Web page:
KEY POINTS

  • Parkinson’s disease patients with subthreshold depression frequently endorse depressive symptoms that overlap with disease.

Footnotes

CONFLICT OF INTEREST None known.

ETHICAL STATEMENT All patient data was obtained after approval by the institutional review board for human research.

Published online in Wiley InterScience (www.interscience.wiley.com)

References

  • American Psychiatric Association. Diagnostic and Statistical Manual of Mental Disorders. 4. American Psychiatric Association; Washington, DC: 2000. Text Revision.
  • Beck AT, Steer RA, Brown GK. Manual for the Beck Depression Inventory-II. Psychological Corporation; San Antonio, TX: 1996.
  • Chopra MP, Zubritsky C, Knott K, et al. Importance of subsyndromal symptoms of depression in elderly patients. Am J Geriatr Psychiatry. 2005;13:597–606. [PubMed]
  • Cohen OS, Vakil E, Tanne D, et al. Educational level as a modulator of cognitive performance and neuropsychyatric features in Parkinson disease. Cogn Behav Neurol. 2007;20(1):68–72. [PubMed]
  • Cummings JL. Depression and Parkinson’s disease: a review. Am J Psychiatry. 1992;149(4):443–454. [PubMed]
  • Ehrt U, Bronnick K, De Deyn PP, et al. Subthreshold depression in patients with Parkinson’s disease and dementia—clinical and demographic correlates. Int J Geriatr Psychiatry. 2007;29:980–985. [PubMed]
  • Folstein MF, Robins LN, Helzer JE. The Mini-Mental State Examination. Arch Gen Psychiatry. 1983;40:812. [PubMed]
  • Forsell Y. A three-year follow-up of major depression, dysthymia, minor depression and subsyndromal depression: results from a population-based study. Depress Anxiety. 2007;24:62–65. [PubMed]
  • Frisina PG, Haroutunian V, Libow LS. The neuropathological basis for depression in Parkinson’s disease. Parkinsonism Relat Disord 2008 [PMC free article] [PubMed]
  • Judd MM, Rapaport M, Paulus MB. Subsyndromal symptomatic depression: a new mood disorder? J Clin Psychiatry. 1994;55:18–28. [PubMed]
  • Kirsch-Darrow L, Fernandez HH, Marsiske M, et al. Dissociating apathy and depression in Parkinson disease. Neurology. 2006;67(1):33–38. [PMC free article] [PubMed]
  • Konarski JZ, McIntyre RS, Kennedy SH, et al. Volumetric neuroimaging investigations in mood disorders: bipolar disorder versus major depressive disorder. Bipolar Disord. 2008;10(1):1–37. [PubMed]
  • Leentjens AFG, Marinus J, Van Hilten JJ, et al. The contribution of somatic symptoms to the diagnosis of depressive disorder in parkinson’s disease: a discriminant analytic approach. J Neuropsychiatry Clin Neurosci. 2003;15:74–77. [PubMed]
  • Lemke MR. Depressive symptoms in Parkinson’s disease. Eur J Neurol. 2008;15(S1):21–25. [PubMed]
  • Levin BE, Llabre MM, Weiner WJ. Parkinson’s disease and depression: psychometric properties of the Beck Depression Inventory. J Neurol Neurosurg Psychiatry. 1988;51:1401–1404. [PMC free article] [PubMed]
  • Lyness JM, Kim J, Tang W, et al. The clinical significance of subsyndromal depression in older primary care patients. Am J Geriatr Psychiatry. 2007;15:214–223. [PubMed]
  • Lyness JM, King DA, Cox C, et al. The importance of subsyndromal depression in older primary care patients: prevalence and associated functional disability. J Am Ger Soc. 1999;47:647–652. [PubMed]
  • Marsh L, McDonald WM, Cummings J, Ravina B. Provisional diagnostic criteria for depression in Parkinson’s disease: report of an NINDS/NIMH work group. Mov Disord. 2006;21:148–158. [PubMed]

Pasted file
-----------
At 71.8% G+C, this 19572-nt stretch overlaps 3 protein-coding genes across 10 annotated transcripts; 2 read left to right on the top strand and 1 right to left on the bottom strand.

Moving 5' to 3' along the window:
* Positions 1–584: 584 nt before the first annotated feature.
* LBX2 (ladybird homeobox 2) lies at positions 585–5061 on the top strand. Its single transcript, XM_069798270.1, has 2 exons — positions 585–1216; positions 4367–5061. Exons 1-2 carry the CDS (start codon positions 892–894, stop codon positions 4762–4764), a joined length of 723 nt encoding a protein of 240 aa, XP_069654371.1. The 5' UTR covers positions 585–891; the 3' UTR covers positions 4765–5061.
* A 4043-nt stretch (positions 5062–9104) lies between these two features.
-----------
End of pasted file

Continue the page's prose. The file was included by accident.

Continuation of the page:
• Mayberg HS, Solomon DH. Depression in Parkinson’s disease: a biochemical and organic viewpoint. Adv Neurol. 1995;65:49e60. [PubMed]
  • McDonald WM, Richard IH, DeLong MR. Prevalence, etiology, and treatment of depression in Parkinson’s disease. Biol Psychiatry. 2003;54:363–375. [PubMed]
  • Merschdorf U, Berg D, Csoti I, et al. Psychopathological symptoms of depression in Parkinson’s disease compared to major depression. Psychopathology. 2003;36:221–225. [PubMed]
  • Papapetropoulos S, Ellul J, Argyriou AA, et al. The effect of depression on motor function and disease severity of Parkinson’s disease. Clin Neurol Neurosurg. 2006;108:465–469. [PubMed]
  • Paulus W, Jellinger K. The neuropathologic basis of different clinical subgroups of Parkinson’s disease. J Neuropathol Exp Neurol. 1991;50(6):743–755. [PubMed]
  • Pincus HA, Davis WW, McQueen LE. ‘Subthreshold’ mental disorders. A. review and synthesis of studies on minor depression and other ‘brand names’ Br J Psychiatry. 1999;174:288–296. [PubMed]
  • Post B, Merkus MP, de Haan RJ, Speelman JD. CARPA Study Group. Prognostic factors for the progression of Parkinson’s disease: a systematic review. Mov Disord. 2007;22(13):1839–1851. [PubMed]
  • Reijnders JS, Ehrt U, Lousberg R, et al. The association between motor subtypes and psychopathology in Parkinson’s disease. Parkinsonism Relat Disord. 2008 Oct 30; [PubMed]
  • Schrag A, Barone P, Brown RG, et al. Depression rating scales in Parkinson’s disease: critique and recommendations. Mov Disord. 2007;22:1077–1092. [PMC free article] [PubMed]
  • Schrag A, Jahanshahi M, Quinn N. What contributes to quality of life in patients with Parkinson’s disease? J Neurol Neurosurg Psychiatry. 2000;69:308–312. [PMC free article] [PubMed]
  • Shulman LM, Taback RL, Rabinstein AA, et al. Nonrecognition of depression and other non-motor symptoms in Parkinson’s disease. Parkinsonism Relat Disord. 2002;8:193–197. [PubMed]
  • Visser M, Leentjens AF, Marinus J, et al. Reliability and validity of the Beck depression inventory in patients with Parkinson’s disease. Mov Disord. 2006;21(5):668–672. [PubMed]
  • Weintraub D, Moberg PJ, Duda JE, et al. Effect of psychiatric and other nonmotor symptoms on disability in Parkinson’s disease. J Am Ger Soc. 2004;54:784–788. [PubMed]